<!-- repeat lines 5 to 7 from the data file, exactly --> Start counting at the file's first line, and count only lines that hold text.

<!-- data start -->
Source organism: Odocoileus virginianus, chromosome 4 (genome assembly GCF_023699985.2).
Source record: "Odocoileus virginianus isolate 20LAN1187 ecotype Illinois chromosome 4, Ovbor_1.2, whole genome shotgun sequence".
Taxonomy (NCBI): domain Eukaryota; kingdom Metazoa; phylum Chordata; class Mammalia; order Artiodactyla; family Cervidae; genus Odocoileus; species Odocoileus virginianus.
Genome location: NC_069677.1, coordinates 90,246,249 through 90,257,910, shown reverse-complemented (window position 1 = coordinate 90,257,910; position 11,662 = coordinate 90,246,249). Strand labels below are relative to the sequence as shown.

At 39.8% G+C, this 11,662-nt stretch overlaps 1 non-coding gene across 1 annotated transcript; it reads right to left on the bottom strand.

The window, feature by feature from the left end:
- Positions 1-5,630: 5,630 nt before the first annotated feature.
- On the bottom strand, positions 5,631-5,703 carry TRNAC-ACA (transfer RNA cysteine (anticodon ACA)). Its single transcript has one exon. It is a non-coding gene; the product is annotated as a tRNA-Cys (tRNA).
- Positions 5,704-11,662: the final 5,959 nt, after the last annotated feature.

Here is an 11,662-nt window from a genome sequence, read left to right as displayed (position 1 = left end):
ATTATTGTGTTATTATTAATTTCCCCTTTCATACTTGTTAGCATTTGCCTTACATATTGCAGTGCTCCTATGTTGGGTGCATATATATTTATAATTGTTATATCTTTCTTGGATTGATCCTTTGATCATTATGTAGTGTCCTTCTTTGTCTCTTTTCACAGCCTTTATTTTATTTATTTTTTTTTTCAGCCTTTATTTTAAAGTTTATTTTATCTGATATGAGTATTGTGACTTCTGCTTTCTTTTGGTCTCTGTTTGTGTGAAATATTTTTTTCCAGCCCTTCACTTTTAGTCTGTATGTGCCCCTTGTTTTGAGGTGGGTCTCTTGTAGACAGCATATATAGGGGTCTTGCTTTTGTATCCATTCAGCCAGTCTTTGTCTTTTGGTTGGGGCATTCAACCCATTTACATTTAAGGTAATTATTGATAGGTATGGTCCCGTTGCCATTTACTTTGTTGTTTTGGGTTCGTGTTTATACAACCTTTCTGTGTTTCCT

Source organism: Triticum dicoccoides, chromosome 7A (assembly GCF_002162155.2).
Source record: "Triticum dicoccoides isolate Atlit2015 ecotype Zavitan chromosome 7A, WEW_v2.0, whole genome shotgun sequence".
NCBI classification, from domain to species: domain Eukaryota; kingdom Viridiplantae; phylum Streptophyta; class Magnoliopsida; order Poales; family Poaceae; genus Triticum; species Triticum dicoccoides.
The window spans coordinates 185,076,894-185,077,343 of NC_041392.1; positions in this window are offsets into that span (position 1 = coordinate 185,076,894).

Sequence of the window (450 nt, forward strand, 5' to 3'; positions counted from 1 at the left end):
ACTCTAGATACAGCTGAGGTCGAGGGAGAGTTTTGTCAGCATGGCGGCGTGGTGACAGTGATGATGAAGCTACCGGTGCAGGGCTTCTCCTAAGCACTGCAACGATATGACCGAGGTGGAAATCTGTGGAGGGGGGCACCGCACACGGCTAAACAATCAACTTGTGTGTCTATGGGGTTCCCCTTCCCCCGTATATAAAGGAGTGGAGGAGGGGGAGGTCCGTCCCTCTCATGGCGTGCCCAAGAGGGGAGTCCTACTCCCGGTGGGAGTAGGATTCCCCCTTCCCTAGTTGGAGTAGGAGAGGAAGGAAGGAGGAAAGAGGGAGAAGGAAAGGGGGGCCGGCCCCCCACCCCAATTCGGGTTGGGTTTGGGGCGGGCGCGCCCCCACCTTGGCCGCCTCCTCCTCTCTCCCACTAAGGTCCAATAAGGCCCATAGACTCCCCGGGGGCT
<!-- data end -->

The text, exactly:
At 39.8% G+C, this 11,662-nt stretch overlaps 1 non-coding gene across 1 annotated transcript; it reads right to left on the bottom strand.

The window, feature by feature from the left end:
- Positions 1-5,630: 5,630 nt before the first annotated feature.